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About Journal of Paramedic Practice

Journal of Paramedic Practice (JPP) is the only monthly peer-reviewed journal dedicated to the clinical and professional needs of paramedics. It is a vital resource for helping paramedics enhance their professional knowledge and stay ahead of all their continuing professional development (CPD) requirements.

Latest CPD

Achieve your CPD with JPP We offer a programme of 12 online reflective practice CPD modules per year. In consultation with experts, the online CPD modules will aim to cover core topics of practice relevant for paramedics, including the key area of pharmacology. Website subscribers can access our latest and archive modules, a selection of which can be found below. Subscribe Today

Identifying and managing hyperkalaemia in the prehospital environment

Hyperkalaemia is defined as a high level of potassium within the blood. Potassium concentration is normally tightly regulated at 3.5–5.5 mmol/litre. Hyperkalaemia can have major consequences for muscle, nerve and cardiac function, leading to arrhythmias and cardiac arrest. It has many causes, including disease states, trauma and medication; a tourniquet can lead to pseudohyperkalaemia. Some patients are at a greater risk of developing it. Hyperkalaemia is most accurately identified through blood tests but results of these may not be available prehospitally. Paramedics need to take a thorough history and carry out an electrocardiogram (ECG) to diagnose hyperkalaemia. ECG results can indicate the severity of the condition, and a guide to the ECG changes corresponding to serum potassium levels could help paramedics in diagnosis. Nebulised salbutamol is recommended as the first-line management of hyperkalaemia in several healthcare areas but there are no protocols that enable UK paramedics to provide this, even though emergency vehicles carry the drug and paramedics administer it for other conditions. Establishing such protocols would allow paramedics to treat patients effectively at the scene and en route to hospital.

Recognition and management of COVID-19 and other influenza-like illnesses: a guide for paramedics

During the pandemic last year, the incidence of influenza-like illnesses (ILIs) was significantly lower, as preventive measures aimed to reduce the spread of COVID-19, were also successful in preventing the spread of other respiratory illnesses. With relaxed COVID-19 measures and the return of social contact and mixing, a significant increase in ILIs is anticipated this winter. Common causative pathogens for ILIs include influenza viruses, parainfluenza virus, respiratory syncytial virus (RSV), rhinovirus and SARS-CoV-2. With similar characteristics and mode of transmissions, it may be difficult to distinguish between these common respiratory pathogens. Fortunately, the majority of ILIs are self-limiting and treatments for these illnesses are similar: supportive treatment to relieve symptoms while awaiting recovery. Paramedics should be aware of the warning signs of serious diseases and consider admission if they occur. Finally, good infection prevention and control measures are vital to break the chain of transmission of ILIs and protect yourselves and others from them.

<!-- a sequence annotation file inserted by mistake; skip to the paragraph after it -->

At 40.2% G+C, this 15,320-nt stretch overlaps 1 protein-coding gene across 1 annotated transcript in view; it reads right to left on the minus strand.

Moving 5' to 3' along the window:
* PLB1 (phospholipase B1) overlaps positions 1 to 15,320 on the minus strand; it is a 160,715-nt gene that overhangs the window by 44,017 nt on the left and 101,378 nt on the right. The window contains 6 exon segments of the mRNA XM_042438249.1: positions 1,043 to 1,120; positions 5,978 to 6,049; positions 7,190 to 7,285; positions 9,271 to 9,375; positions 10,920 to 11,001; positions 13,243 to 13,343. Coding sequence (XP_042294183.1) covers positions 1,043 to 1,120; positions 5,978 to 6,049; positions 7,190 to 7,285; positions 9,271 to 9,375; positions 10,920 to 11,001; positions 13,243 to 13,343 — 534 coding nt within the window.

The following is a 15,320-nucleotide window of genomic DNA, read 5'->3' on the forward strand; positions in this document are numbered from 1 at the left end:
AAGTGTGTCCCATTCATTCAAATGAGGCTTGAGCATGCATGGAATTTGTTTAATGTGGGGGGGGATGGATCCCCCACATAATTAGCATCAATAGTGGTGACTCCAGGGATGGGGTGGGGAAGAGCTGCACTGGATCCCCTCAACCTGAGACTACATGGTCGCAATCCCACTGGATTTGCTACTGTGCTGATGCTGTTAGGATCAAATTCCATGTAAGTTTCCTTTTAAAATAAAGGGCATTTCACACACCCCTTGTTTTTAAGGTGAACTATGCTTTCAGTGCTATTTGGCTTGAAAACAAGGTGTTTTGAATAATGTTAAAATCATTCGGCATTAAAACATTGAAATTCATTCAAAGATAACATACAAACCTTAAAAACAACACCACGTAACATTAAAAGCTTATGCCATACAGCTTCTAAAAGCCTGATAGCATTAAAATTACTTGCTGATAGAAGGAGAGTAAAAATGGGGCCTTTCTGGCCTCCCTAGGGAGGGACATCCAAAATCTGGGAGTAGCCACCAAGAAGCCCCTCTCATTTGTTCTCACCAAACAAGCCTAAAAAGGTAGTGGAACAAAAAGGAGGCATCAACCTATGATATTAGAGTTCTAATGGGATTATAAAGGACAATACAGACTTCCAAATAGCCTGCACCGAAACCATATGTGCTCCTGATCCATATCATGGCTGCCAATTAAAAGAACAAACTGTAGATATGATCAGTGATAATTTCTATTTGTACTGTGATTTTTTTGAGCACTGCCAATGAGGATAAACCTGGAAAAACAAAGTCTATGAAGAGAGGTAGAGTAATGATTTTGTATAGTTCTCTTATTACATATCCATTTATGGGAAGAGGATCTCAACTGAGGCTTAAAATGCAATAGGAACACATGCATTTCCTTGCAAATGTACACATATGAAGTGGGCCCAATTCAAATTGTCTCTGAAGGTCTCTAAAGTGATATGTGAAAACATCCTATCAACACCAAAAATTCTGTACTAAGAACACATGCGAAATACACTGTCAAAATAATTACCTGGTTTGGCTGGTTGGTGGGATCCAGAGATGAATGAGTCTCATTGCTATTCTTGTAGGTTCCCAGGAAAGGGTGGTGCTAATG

Publishing an academic paper: basics of the submission process

Publishing an academic paper and going through the submission process can be unfamiliar and daunting. This article will provide a basic overview of where to start, how to search and scrutinise journals to find the right one for your work, checking guidelines and the finer things such as whether or not to pay for your publication, getting everything ready, what to expect during the process of submission, how your manuscript is reviewed and how a decision is made. Familiarising yourself with the basics of the submission process will make it less intimidating as you will know what to expect and how to prepare.

Prehospital treatment of rhabdomyolysis in people who fall

Of people aged 65 and older, 30% will fall at least once per year—for people aged over 80, this rises to 50%. Patients who remain on the floor for a long time are at risk of developing rhabdomyolysis. If a person cannot move or get off the floor, tissue necrosis can occur at the point of contact and skeletal muscle is destroyed, releasing its contents into the bloodstream. This can eventually lead to crush syndrome, which includes rhabdomyolysis, hyperkalemia, dysrhythmias and acute kidney injury, and can be fatal. There are no guidelines for a time period when rhabdomyolysis is more likely to occur nor international consensus on how to best treat this condition in and out of hospital. This article looks at rhabdomyolysis resulting from falls in elderly people, and how to recognise and manage it. The aim is to improve awareness of rhabdomyolysis among prehospital practitioners so they can improve its management and advise patients at home.

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